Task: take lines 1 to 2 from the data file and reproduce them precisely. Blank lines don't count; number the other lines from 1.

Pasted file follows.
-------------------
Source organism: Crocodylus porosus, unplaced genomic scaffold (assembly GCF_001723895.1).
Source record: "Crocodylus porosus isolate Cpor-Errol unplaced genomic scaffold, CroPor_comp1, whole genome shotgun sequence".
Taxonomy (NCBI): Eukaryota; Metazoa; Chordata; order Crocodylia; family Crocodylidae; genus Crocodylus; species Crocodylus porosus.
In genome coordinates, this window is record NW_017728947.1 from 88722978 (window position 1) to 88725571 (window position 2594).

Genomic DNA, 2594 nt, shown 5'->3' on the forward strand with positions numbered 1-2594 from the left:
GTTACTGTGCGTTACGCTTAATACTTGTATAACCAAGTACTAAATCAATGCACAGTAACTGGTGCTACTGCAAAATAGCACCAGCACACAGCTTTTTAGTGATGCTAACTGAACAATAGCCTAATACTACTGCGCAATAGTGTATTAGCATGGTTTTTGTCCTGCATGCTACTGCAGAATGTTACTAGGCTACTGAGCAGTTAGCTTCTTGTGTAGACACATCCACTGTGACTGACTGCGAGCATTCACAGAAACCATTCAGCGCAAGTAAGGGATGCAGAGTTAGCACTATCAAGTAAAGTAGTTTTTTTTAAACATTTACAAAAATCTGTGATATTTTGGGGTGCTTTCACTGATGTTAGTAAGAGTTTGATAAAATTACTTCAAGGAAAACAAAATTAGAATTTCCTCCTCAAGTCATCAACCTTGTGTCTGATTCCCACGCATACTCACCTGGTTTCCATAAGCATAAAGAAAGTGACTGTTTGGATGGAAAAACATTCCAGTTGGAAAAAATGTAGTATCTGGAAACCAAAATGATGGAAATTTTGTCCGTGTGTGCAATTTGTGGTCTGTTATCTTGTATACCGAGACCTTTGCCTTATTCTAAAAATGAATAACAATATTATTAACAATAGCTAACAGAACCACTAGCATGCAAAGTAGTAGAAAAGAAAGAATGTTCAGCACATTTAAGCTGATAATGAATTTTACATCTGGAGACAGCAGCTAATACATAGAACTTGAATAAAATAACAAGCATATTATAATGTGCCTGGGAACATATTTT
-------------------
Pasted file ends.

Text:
Source organism: Crocodylus porosus, unplaced genomic scaffold (assembly GCF_001723895.1).
Source record: "Crocodylus porosus isolate Cpor-Errol unplaced genomic scaffold, CroPor_comp1, whole genome shotgun sequence".